|Topic Review (Newest First)|
|04-30-2011 08:51 AM|
Light winds, mostly southerlies. But, we have a saying up hee-ah. "If you don't like Maine weather, wait a minute." If your moored in Portsmouth, that's actually in New Hampshire. Take a look at your charts and you'll see miles and miles of fairly smooth coastline north to Portland. Past Portland is Casco Bay and the Calendar Islands. An unofficial name to say that there's one for every day of the year. It might make for more interesting sailing. A little further north and mid Maine comes into view. Never sailed there but it looks like fun. Just keep in mind, you can move to a town but no matter how long you live there, your KIDS will still be "from away."
|03-23-2011 03:13 PM|
|capecodda||Summer coastal cruising in Maine means mostly light winds. I'm not usually there for the shoulder seasons (others could give you better advice), July/August will be about bigger sails IMHO.|
|03-23-2011 12:23 PM|
|norsearayder||i sometimes run a 110 in the spring and fall and a130 or 150 in the lighter summer winds the previous owner who ran out of buzzards bay never used anything but the 110....will get the spin up on long offshore runs with wheelpilot its kewll|
|03-23-2011 11:58 AM|
|scraph||Haha. I hear that. I don't think changing sails is all that big of a hassle ... there's something satisfying about it anyways Thanks for the info.|
|03-23-2011 07:20 AM|
Originally Posted by scraph View Post
At least I think that a 100% jib would be a worthwhile investment. But perhaps the real question is whether you are (a) one who hoists a sail on your furler when the boat is launched and leave it up all season, taking it down only at haul out, or (b) one who takes your furled sail down and stows it below whenever you don't expect to use the boat for a couple of days. Since you have a racing 150 as well as the cruising 130, it sounds like you might be the latter, in which case having another sail in your inventory makes sense -- you might actually use it. But if your are the former, are you likely to ever go through the hassle of changing sails?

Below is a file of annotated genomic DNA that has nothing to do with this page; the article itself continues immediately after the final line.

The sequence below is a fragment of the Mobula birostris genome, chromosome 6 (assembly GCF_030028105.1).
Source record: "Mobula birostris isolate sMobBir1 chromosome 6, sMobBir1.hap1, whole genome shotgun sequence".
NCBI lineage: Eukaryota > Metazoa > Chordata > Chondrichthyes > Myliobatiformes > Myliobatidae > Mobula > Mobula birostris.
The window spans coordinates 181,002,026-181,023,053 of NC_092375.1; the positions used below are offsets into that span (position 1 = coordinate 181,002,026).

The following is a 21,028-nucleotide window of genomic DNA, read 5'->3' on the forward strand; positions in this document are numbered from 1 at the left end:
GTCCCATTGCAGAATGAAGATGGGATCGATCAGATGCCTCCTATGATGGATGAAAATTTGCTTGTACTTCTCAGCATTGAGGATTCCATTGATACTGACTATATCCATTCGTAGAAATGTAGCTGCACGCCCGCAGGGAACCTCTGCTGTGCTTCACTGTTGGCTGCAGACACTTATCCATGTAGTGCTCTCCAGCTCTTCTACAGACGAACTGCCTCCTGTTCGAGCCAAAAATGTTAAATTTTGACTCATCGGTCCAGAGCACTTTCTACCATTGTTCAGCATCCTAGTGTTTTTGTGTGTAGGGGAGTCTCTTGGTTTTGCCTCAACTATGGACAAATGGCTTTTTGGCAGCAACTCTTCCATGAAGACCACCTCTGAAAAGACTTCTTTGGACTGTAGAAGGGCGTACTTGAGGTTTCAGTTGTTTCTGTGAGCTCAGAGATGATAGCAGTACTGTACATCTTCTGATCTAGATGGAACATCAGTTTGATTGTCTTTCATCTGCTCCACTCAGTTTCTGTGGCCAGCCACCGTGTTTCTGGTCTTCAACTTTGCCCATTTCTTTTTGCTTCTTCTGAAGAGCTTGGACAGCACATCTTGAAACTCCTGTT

|03-22-2011 11:55 PM|
It's no problem. Food for thought is always safer said than not.
The distinction between offshore and cruising was the reason for my question ... just looking for any overlap I might be able to find between the two. I'm certainly willing to delay the trip for a gale but would prefer to keep moving on a front ... or afternoon storms. I guess direct questions would serve me better so that is my fault ... will a strong 100% working jib do much for me in coastal cruising around Maine? What are coastal sailing conditions like up there?
|03-22-2011 11:31 PM|
Wow, I suppose I was a bit presumptuous, but the casual reference to "in a pinch" and "storm sail" threw me off.
I've sailed in Maine and all along coastal southeastern New England on my 35' masthead sloop. I have several genoas (including a laminate) and mains of different weight. It would appear that your current sail inventory is appropriate for weekend cruising in New England. I would clearly separate coastal sailing from offshore sailing, however, and--perhaps incorrectly--assumed you were not making that distinction.
When I made my delivery trip to New England, I went offshore for almost half of the 1700 mile trip and carried a set of real storm sails made for my boat. I also had an extra set of stays (inner forestay and running back stays) attached by my second set of spreaders to handle the extra loads.
It appeared that you might not have considered the potential for a dismasting due to sail loads in storm conditions. I misinterpreted this omission as an indicator that you might need to consider other factors than the headsail. Obviously that was a real stretch on my part. I should have stayed off the soap box.
|03-22-2011 09:49 PM|